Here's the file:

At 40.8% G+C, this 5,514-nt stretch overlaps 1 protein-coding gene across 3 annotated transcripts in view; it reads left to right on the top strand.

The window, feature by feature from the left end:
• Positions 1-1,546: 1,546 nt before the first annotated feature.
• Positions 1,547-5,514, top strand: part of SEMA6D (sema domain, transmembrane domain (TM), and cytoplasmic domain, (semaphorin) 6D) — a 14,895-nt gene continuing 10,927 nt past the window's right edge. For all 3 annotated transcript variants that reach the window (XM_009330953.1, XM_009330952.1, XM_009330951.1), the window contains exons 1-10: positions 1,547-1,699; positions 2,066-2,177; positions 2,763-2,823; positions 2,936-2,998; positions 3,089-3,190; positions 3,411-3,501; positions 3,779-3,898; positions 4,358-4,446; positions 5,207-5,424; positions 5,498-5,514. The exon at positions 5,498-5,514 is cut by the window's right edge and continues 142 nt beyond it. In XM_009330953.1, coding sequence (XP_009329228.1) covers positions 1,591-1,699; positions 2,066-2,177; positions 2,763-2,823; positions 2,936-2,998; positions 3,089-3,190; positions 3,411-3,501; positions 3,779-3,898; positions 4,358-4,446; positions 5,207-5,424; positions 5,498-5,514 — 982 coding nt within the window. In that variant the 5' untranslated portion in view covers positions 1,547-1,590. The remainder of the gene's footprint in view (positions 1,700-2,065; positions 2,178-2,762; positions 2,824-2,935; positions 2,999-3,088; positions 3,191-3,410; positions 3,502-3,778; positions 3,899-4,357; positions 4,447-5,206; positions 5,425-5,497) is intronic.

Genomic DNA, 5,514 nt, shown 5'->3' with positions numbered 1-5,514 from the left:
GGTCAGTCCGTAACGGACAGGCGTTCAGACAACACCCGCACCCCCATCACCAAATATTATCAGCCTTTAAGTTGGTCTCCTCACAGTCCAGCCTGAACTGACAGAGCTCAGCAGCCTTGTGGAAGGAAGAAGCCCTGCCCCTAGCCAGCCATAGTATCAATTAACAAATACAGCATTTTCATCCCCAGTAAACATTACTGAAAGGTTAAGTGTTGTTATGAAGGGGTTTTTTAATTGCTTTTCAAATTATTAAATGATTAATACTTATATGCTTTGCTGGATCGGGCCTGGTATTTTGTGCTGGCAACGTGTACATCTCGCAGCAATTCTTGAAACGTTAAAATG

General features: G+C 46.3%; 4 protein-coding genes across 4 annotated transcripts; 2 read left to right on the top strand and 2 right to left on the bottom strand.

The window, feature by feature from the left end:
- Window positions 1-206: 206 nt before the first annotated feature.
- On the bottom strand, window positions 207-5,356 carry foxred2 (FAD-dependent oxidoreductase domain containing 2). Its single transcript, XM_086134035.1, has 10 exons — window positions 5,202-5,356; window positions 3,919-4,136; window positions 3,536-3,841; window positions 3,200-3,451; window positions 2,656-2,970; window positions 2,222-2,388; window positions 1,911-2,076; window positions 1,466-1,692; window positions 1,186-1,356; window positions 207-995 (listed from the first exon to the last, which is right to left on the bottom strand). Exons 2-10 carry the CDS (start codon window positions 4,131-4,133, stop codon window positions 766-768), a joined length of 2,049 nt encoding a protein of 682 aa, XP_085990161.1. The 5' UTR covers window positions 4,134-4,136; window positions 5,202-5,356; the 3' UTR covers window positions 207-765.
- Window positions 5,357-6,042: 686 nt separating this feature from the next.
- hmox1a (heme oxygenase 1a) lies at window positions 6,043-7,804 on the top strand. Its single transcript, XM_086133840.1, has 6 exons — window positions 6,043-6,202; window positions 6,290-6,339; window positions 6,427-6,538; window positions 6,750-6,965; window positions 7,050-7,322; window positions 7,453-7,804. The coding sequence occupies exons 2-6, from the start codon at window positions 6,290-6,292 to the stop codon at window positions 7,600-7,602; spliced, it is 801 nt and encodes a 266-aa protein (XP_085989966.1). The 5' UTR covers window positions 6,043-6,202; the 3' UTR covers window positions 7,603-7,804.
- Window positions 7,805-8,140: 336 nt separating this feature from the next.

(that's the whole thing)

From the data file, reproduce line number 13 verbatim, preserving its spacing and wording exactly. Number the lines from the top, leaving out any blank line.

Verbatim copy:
- Window positions 7,805-8,140: 336 nt separating this feature from the next.